Lessons from Nature; Nature Journalling

9th December 2021

Like many people, my connection with nature grew stronger during last year’s lockdowns.  As we couldn’t go anywhere or do very much, I really began to notice the nature on my doorstep in that bright, sunny and terrible spring of 2020.  Day by day I watched the trees come into leaf, a succession of spring flowers bloom and the ongoing battle for food, mates and territory playing out amongst the surprising range of birds that visited our garden.  This nature connection both thrilled and calmed me at a time when the world felt full of uncertainty and fear.

At the end of last year, with the pandemic dragging on and the third and worst lockdown looming, I decided to try and sustain myself through 2021 by keeping a nature diary and make daily observations from just one field behind my house.  Each day this year I have let myself be drawn to whatever caught my attention, photographed it and wrote a short paragraph into an app on my phone.  Often my observations were just questions as I wondered what something was or why something occurred.  Looking it up, building up my knowledge and then being able to use it to make discoveries or predict behaviour was exciting and gratifying.  Nature has been a great teacher this last year:

Daily noticing has tuned me into annual markers in nature that signal the changes of the seasons; the first appearance of the shoots of snowdrops, the subtle change in the colour of the grass or the sound of the curlew that announce that spring is coming.  Even in the gloomiest of winter days or gloriously hot summer evenings, I realised the signs of the next season were already appearing, that nature was not standing still, always moving on.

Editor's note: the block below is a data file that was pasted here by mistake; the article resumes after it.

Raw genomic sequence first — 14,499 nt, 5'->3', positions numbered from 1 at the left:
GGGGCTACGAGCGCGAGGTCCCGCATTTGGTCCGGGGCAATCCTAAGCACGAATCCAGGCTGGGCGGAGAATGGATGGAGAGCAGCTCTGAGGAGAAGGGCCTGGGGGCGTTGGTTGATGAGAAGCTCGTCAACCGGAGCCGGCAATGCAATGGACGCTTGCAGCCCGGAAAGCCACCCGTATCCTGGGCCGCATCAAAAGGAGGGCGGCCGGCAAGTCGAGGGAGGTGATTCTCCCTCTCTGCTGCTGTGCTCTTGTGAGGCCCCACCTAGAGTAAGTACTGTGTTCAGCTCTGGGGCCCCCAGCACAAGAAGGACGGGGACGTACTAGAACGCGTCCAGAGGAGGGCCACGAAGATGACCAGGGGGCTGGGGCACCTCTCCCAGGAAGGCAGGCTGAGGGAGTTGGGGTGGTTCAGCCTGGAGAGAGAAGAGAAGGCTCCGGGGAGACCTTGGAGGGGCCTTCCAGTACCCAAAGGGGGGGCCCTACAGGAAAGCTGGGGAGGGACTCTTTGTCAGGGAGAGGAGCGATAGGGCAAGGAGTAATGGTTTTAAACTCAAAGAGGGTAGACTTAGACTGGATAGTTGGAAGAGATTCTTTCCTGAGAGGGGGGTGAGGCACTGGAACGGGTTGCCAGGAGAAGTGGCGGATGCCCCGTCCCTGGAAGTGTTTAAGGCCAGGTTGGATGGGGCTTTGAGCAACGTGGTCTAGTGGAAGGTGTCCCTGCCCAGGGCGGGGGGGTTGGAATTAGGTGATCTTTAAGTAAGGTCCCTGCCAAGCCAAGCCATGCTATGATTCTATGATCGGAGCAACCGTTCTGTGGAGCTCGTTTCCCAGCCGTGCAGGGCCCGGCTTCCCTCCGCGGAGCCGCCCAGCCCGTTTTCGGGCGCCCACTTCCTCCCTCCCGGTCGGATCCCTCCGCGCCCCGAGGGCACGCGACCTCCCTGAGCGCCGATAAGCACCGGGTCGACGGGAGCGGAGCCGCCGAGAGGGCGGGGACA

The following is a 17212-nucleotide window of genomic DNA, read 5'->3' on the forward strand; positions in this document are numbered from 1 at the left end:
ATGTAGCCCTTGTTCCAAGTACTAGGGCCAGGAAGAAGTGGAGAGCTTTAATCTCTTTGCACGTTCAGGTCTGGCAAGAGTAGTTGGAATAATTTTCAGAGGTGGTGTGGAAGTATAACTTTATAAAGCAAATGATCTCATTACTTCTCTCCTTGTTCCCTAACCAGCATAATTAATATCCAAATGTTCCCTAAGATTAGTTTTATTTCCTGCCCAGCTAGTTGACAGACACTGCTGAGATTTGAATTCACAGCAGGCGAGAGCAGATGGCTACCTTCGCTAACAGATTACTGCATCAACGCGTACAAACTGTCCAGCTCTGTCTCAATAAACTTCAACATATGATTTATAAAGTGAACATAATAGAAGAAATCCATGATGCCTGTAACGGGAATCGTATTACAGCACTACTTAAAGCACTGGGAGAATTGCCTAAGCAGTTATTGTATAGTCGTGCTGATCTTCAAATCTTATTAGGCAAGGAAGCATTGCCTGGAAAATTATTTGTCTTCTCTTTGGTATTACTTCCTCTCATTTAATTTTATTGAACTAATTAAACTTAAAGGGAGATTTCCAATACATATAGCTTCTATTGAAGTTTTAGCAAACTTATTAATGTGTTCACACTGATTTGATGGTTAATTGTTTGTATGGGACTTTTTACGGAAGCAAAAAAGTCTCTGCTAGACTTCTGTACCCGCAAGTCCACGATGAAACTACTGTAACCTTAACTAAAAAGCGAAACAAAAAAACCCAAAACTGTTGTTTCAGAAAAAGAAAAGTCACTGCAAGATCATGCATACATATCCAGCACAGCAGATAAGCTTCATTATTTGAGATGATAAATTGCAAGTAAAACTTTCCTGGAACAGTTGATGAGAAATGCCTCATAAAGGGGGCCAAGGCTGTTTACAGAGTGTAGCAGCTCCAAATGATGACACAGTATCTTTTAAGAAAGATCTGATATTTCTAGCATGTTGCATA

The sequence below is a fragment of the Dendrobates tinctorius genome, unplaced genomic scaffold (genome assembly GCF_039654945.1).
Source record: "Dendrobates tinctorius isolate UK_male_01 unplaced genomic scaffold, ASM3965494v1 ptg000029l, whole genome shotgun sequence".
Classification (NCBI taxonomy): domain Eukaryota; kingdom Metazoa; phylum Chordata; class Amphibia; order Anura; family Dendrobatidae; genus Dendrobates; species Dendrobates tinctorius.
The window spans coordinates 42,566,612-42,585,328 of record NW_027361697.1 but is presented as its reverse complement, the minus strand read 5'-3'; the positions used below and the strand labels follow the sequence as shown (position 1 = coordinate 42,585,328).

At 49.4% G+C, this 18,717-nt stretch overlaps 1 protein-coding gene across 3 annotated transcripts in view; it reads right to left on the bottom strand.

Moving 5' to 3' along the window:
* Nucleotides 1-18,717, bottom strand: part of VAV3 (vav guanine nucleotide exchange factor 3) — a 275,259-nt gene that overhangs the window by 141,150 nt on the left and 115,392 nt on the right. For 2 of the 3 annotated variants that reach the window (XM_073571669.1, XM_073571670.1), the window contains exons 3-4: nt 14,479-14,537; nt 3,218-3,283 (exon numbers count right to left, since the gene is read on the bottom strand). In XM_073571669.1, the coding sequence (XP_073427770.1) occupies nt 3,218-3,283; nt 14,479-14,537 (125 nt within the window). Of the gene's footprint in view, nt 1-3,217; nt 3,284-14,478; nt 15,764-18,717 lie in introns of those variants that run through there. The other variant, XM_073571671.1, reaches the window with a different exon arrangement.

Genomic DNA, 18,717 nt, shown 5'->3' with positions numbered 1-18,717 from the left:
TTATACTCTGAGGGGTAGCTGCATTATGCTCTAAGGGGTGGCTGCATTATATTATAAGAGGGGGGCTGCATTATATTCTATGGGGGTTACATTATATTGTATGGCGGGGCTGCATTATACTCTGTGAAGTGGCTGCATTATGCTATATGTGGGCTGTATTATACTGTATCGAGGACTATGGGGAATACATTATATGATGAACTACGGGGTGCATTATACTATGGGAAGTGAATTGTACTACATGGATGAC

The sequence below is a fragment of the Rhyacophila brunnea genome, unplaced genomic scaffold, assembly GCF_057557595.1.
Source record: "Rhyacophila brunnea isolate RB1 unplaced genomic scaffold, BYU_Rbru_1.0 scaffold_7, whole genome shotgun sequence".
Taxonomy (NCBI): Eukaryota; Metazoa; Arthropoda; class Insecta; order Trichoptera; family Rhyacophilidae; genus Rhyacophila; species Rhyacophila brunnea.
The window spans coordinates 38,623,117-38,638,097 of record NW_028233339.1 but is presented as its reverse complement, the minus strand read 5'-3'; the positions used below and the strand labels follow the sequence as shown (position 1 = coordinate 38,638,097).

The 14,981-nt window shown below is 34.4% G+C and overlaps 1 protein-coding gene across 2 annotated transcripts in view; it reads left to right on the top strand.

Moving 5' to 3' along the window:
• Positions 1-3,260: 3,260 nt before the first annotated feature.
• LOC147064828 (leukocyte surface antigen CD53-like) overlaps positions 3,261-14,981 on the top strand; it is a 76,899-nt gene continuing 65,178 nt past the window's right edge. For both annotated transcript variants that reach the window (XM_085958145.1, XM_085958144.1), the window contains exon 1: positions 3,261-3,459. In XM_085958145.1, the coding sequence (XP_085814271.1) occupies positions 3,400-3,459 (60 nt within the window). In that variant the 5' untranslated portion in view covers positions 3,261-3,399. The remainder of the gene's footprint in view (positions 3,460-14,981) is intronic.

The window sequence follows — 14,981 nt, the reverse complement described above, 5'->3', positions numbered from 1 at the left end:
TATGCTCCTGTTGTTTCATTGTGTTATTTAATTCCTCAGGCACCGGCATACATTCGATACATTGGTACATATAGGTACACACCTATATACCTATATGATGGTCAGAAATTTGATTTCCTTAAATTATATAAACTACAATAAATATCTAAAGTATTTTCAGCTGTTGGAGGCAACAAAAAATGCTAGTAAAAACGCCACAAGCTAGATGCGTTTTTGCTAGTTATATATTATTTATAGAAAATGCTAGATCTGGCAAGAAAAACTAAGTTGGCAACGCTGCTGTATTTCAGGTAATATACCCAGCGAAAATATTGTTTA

Paying attention to wind and clouds as they presented themselves to me outdoors sharpened my awareness of the weather and its patterns.  It is one thing to know that cold winds come from the north and east, it is another to feel direction from the sharpness of the wind on your face.  It is helpful to know whether a cloud is a cumulus or cirrus, it feels almost like a superpower to be able use that to predict that a storm is on its way.


With the help of books and apps I have learnt to recognise many more species; the musical call of goldfinches, the almost luminous blobs of the yellow brain fungi and the oversized daisy-like heads of the beautifully named sneezewort.  With this increased awareness came some discoveries that felt like I was able to reach back into the nature lore of our ancestors.  For example during one week in May I heard a cuckoo, saw cuckoo spit in the grass and found a patch of cuckooflower, realising that the latter two were named for their appearance at the same time that the former returns to our shores.


I was surprised at some of the wildlife sightings;  a barn owl came every evening in early summer and a pair of buzzards have started to appear circling above mobbed by crows.  But mostly I got to know more common species and learnt about their behaviour.  If I see one wood pigeon, I can predict I’ll see another.  This species mate for life and the romantic resident pair seem inseparable.  The deer are elusive, but I know they visit regularly as I now recognise the difference between rabbit and deer poo and the noticeable browsing line they have created under the trees.  Queen wasps will come out as early as February if the weather is warm enough and bird song goes quiet in August as they focus their energies on moulting.  These are all things I never would have known without takingt the time to be curious.


I’m coming to the end of the year and don’t know if I will carry on my nature diary in 2022. But I do know that the habit of taking time out even in the busiest of days to just look, listen and be in the moment has contributed to my knowledge, my awareness and most importantly my sense of wellbeing through some difficult days, so I’ll continue the habit of noticing, because in nature, there is always something to discover.


By Annie Berrington

Managing Director